In a legal decision that could result in millions of dollars in unpaid royalties, an Australian judge ruled yesterday that popular ‘80s band Men At Work infringed on a children’s folk tune for their 1982 hit “Down Under.”
Presiding in Australia’s Federal Court in Sydney, Judge Peter Jacobson ruled that a flute riff contained part of a melody from the children’s folk tune “Kookabura Sits In The Old Gum Tree,” written in 1934 by schoolteacher Marion Sinclair for a Girl Guides competition. Girl Guides is a scouting organization similar to the Girl Scouts.
At issue were two bars from the flute solo created by band member Greg Ham, who reportedly came up with the solo after “Down Under” was written. Ham admitted in an affidavit that he added the flute line in an effort to give the song an Australian sound, according to the Sydney Morning Herald.
But it was those two bars within the solo that evidently came too close to the “Kookabura” melody for copyright comfort.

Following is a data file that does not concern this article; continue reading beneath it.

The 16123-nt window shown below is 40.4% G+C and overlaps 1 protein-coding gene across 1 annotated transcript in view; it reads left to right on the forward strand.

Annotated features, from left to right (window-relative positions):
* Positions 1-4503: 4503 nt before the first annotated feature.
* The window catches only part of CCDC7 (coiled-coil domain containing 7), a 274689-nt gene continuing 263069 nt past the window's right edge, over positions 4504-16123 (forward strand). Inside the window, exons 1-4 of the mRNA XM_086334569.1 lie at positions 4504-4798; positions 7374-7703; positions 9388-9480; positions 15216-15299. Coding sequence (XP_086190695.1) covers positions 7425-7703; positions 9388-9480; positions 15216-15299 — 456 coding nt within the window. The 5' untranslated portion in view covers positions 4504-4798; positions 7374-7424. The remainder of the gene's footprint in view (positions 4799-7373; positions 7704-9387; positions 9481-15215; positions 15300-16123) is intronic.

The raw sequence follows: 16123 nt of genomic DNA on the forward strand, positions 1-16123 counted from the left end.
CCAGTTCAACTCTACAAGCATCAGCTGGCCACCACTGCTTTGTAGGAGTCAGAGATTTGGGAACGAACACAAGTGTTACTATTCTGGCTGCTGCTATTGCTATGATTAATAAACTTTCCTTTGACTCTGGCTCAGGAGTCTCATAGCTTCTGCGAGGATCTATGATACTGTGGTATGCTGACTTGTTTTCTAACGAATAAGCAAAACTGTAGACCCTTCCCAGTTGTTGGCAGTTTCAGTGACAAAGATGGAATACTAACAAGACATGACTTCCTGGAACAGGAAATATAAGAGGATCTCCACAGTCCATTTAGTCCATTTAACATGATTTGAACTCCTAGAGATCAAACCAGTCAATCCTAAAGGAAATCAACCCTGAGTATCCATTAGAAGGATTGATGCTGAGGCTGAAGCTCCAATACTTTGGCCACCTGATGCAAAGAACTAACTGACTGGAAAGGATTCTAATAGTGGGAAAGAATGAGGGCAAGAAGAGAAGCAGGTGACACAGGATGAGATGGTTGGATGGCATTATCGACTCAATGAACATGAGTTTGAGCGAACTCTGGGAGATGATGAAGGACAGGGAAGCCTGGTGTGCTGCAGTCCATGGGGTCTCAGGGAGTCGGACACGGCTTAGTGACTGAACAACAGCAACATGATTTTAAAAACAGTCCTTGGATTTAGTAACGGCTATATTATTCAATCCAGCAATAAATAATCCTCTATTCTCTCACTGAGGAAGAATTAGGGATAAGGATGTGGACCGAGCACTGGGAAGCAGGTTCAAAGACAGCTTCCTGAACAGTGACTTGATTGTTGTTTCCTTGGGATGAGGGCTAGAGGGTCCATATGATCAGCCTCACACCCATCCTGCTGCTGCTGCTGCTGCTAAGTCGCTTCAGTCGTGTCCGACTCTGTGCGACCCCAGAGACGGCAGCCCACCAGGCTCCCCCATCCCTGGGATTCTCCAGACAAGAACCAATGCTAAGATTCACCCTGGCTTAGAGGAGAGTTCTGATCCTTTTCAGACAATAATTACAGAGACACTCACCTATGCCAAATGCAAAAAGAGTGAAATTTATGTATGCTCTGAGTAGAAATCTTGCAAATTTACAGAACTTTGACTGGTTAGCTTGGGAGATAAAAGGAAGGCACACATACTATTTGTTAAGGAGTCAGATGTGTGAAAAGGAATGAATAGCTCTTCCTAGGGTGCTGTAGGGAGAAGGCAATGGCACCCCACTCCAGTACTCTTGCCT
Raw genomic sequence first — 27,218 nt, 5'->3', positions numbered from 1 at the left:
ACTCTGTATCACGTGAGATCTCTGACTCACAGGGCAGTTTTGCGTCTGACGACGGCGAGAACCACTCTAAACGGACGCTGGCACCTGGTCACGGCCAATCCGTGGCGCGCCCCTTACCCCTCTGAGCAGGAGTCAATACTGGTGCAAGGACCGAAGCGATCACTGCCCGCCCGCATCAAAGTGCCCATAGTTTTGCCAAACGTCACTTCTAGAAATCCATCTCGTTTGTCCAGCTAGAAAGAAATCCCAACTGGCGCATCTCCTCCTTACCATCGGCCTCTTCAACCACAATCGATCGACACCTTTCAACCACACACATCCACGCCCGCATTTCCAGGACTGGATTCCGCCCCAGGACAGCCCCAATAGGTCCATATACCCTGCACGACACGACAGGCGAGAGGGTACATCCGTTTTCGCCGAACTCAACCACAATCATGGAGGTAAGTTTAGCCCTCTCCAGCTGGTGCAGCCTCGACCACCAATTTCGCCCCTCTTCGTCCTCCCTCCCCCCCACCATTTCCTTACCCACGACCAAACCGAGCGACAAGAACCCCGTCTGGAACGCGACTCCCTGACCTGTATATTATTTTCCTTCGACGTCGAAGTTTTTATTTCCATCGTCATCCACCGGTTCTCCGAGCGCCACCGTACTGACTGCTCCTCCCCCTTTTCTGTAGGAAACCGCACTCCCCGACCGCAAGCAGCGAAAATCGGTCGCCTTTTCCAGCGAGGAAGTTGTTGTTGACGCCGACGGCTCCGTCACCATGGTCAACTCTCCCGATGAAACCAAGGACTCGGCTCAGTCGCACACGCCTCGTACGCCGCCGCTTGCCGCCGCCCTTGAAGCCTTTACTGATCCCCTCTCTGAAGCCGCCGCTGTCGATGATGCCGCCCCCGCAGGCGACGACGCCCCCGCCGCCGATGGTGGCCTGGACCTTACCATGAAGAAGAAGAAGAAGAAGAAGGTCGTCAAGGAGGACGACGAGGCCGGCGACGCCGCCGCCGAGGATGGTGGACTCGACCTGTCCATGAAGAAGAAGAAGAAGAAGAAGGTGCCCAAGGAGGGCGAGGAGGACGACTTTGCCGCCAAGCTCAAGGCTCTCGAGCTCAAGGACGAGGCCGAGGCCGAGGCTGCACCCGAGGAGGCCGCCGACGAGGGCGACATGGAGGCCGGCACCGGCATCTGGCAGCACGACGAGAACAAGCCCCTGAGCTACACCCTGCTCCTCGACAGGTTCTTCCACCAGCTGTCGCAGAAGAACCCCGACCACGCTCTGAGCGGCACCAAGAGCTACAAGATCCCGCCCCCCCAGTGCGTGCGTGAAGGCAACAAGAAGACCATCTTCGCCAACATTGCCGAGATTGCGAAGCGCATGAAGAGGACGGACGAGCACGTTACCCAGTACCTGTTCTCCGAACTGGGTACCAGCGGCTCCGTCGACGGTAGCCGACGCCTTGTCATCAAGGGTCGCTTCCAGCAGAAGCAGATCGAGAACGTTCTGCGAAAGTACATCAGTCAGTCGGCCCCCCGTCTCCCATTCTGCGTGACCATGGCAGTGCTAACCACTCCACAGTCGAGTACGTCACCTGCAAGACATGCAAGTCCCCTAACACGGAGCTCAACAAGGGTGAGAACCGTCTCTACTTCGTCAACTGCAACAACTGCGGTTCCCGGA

The similarities between the songs first came to light during an episode of an Australian music quiz show named after the Bee Gees tune “Spicks & Specks.” Larrikin Music Publishing, which owns the copyright to “Kookabura” – sued songwriters / Men At Work members Colin Hay and Ron Strykert as well as EMI Music Publishing for back royalties and a share of future profits.
Men At Work performed “Down Under” as early as 1979 and recorded the song in 1981. While contributing the solo, flutist Ham did not write the song.
Larrikin stands to recoup a lot of bucks for their litigation efforts. “Down Under” was an international hit that helped put Men At Work at the top of the charts in the early ‘80s and introduced the world to Vegemite sandwiches. Quantas Airways used if for an advertising campaign and the tune was even played during the closing ceremonies of the Olympic Gams in Sydney.
Regarding yesterday’s decision, songwriter Hay said he’s “had better days,” according to an AAP article in the Herald Sun.
“It is indeed true that Greg Ham unconsciously referenced two bars of ‘Kookaburra’ on the flute, during live shows after he joined the band in 1979, and it did end up in the Men At Work recording,” Hay said in a statement issued yesterday.
“It was inadvertent, naive, unconscious, and by the time Men At Work recorded the song, it had become unrecognizable.”
Click here to read the Sydney Morning Herald account.
Click here to read the complete AAP article in the Herald Sun.